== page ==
My son just turned 10 last month. He was very excited about his birthday. We have a tradition that our kids get to choose their birthday dinner. He chose, with much excitement, meatballs, fries, and cinnamon toast crunch cake for dessert. Yes, that’s a real thing, and it tastes pretty good. I’m always excited to see what he’ll pick for his birthday; it is a really big deal to us and him. This was his second birthday home with us and we want to make every one of them count.
You see, we first met our son when he was 8 years old. He had lived those 8 years in multiple orphanages, halfway around the world in Eastern Europe.
This was taken in our son’s home country, in the orphanage where he spent most of his life.
He was very isolated and much of his days were spent sitting on a couch, with only the TV or radio for company. He had never walked on his own. We were led to believe that this would always be the case, as his cerebral palsy was deemed too severe.
I am beyond thrilled to say that in his year and a half home with us, this has all changed. The main reasons for these drastic changes in my son’s life, I believe, are due to the value, stability, and safety that a permanent family brings and also because of my son’s strength of character and perseverance! In short, his grit and determination.
Our son enjoying his new bike, now having the strong legs to pedal it.
Daily, my son shows me that we do not have to be bound and trapped by our disabilities, circumstances, or our past. It may take effort and work and struggle, but we can move forward. We can become better and stronger. We can push ourselves.
My son had barely been home with us for three months when he took his first steps completely unassisted! I wish I had the words to articulate what a momentous and life-changing moment that was for us and him! He let his grandma and her musical doorbell motivate him to walk to the front door.
Since then, he has only continued to grow stronger and more confident. He now can run down our hallway with ease and jump unassisted. He has an adaptive bike, which he loves to ride and is very proud of. When we first met him, back in that orphanage, he was afraid to use his left hand for anything. His left side was perceived to be much weaker and so everyone around him avoided that side of his body. Now, however, he is using both his hands to learn the piano and doing quite well at it. He’s also teaching himself the ukulele; he has a natural gift for music, a talent that never would have been allowed to flourish if he had been left in that orphanage.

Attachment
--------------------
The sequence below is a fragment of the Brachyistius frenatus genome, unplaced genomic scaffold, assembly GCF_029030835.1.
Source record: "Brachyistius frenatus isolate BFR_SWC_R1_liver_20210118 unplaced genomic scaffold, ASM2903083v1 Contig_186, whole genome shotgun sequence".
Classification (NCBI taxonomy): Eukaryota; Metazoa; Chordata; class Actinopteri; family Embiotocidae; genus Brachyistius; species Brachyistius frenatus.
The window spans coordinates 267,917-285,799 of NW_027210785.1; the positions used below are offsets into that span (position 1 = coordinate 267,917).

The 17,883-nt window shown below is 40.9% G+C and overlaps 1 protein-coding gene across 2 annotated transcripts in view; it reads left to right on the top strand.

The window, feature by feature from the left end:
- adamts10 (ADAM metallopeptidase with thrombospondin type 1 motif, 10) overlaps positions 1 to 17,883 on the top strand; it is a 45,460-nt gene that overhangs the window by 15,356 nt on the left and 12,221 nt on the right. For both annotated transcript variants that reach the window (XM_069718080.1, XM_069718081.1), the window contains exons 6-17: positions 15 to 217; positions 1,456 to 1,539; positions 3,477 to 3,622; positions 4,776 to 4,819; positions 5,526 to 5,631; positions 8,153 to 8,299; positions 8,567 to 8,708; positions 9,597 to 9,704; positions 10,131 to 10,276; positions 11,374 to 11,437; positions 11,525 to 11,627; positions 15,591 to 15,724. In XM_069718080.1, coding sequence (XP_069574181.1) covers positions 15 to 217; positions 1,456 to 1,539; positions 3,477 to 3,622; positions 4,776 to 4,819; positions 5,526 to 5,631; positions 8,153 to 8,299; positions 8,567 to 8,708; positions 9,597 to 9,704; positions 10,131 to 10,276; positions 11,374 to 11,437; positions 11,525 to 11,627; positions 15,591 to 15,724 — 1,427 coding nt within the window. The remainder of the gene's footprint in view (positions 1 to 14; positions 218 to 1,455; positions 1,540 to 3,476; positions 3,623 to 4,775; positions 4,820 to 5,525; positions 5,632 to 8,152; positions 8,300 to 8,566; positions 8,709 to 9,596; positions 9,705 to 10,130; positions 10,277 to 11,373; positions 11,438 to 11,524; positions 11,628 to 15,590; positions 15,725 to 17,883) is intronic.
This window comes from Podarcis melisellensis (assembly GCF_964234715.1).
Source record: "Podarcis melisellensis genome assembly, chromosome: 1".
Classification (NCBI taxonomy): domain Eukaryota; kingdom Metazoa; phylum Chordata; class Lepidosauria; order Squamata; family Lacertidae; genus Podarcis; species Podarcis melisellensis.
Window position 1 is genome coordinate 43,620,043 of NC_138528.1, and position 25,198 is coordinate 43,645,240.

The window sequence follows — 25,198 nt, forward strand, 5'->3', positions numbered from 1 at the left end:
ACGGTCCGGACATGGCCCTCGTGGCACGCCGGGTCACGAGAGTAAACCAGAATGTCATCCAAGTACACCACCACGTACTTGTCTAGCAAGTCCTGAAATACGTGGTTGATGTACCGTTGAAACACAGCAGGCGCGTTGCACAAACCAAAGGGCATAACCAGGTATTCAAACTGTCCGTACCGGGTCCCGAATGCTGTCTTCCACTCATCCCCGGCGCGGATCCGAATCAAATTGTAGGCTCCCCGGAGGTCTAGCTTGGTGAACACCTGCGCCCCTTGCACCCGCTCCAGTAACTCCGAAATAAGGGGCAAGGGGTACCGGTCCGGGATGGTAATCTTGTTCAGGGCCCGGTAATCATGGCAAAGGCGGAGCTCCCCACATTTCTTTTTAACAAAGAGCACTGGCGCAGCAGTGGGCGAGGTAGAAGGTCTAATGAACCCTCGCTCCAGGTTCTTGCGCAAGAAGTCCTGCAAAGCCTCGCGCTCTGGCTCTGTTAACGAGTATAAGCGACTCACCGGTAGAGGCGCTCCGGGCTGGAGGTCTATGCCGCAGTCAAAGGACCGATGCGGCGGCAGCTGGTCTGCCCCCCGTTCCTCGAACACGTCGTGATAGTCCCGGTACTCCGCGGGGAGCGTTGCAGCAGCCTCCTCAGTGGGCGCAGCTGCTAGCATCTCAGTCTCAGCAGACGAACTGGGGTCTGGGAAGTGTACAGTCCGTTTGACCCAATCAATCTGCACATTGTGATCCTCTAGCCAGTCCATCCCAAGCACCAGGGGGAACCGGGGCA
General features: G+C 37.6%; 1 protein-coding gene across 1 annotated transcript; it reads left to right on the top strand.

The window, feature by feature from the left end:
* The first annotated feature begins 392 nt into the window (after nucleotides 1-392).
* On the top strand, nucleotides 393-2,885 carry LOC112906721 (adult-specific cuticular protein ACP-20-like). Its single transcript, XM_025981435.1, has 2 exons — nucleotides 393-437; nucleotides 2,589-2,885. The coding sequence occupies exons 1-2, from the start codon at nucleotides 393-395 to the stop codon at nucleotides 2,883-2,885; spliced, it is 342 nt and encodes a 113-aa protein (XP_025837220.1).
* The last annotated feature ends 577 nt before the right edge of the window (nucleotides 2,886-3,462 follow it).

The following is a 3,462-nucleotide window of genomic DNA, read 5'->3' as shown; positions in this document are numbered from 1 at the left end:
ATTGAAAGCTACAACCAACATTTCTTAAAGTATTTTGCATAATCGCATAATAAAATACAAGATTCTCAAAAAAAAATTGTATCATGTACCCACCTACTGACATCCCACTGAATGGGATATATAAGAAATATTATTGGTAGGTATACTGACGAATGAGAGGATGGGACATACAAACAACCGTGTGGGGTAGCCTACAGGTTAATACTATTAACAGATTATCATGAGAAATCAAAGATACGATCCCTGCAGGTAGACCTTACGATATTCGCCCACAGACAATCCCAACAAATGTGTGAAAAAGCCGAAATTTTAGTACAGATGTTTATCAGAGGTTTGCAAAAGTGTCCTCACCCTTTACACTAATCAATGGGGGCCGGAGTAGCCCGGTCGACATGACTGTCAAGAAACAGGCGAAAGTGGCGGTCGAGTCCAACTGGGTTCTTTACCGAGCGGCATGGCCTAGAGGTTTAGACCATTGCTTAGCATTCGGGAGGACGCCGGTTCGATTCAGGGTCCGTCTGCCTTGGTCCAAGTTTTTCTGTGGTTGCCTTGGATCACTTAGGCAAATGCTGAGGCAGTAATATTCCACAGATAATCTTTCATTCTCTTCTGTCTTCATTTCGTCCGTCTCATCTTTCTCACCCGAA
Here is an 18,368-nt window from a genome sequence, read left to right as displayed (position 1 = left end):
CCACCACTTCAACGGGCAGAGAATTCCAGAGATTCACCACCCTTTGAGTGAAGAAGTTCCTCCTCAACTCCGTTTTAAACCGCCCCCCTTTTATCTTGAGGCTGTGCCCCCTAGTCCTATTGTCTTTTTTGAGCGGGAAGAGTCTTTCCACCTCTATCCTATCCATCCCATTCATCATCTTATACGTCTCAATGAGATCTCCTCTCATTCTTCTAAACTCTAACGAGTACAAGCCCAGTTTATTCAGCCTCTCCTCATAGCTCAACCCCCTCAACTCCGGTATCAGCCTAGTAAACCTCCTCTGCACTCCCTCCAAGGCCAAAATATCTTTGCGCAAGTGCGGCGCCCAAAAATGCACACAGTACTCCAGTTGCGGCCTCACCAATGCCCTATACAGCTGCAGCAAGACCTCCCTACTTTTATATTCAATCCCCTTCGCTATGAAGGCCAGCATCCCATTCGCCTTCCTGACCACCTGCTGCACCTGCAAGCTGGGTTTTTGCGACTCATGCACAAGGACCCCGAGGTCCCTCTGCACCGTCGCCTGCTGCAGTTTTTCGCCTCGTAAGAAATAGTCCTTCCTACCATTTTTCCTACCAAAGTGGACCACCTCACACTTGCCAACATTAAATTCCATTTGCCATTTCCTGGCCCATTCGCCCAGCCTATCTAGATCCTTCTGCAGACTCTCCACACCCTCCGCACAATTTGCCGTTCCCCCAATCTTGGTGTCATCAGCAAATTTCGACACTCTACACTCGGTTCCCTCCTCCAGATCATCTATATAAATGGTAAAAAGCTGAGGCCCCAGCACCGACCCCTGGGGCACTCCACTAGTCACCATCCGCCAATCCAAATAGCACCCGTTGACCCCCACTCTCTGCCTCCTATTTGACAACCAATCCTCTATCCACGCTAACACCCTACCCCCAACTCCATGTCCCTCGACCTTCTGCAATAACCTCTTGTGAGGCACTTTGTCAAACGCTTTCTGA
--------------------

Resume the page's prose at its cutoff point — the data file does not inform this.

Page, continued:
Two months ago, he physically could not do a sit up; his abdominal muscles were literally unable to do that task. We worked with him, doing other exercises to strengthen those muscles. Now, he can do 18! He could just quit and who would blame him? Having lived for eight years in isolation with malnutrition and little education, he has so much to overcome. But so far he has not taken the easy way out and for that I am so proud.
Recently, though, I was confronted with the true grit that my son possesses and it was a beautiful and humbling experience. We went for a 1.7-mile hike. This hike was at a higher altitude and had inclines and descents, some of which were rather steep. And my son, who has only been walking for a little over a year on his own, whose lungs and heart had never been accustomed to any kind of exercise and who had never lifted anything heavier than his shoes in his orphanage days, walked most of it without being carried!
Our family as we hiked in one of the state parks.
As he held on to me from behind (he and I are both blind) I used my hiking staff or “mountain cane” as my young daughter calls it, to guide us on the trail. This was the closest, emotionally speaking, that I have ever felt with him. It was a wonderful and special moment to be doing this together. I would hear him at times gasping for breath and so we would stop and rest. But every time he would insist that he wanted to keep going. He fell a few times, despite all my best efforts. And he got back up and kept going!
This was an example of true determination and fortitude and one that I am striving to learn from every day. I think he can be an example and encouragement to all of us. His determination reminds us to keep going, to keep pushing ourselves, to keep striving. His story reminds us that we are not defined by our difficulties and that change can come. I am so grateful for all he is teaching me and I can only imagine what the next few years will bring for him. I can’t wait to see what new challenges we will overcome and what new opportunities await him. What challenges and opportunities are waiting for you?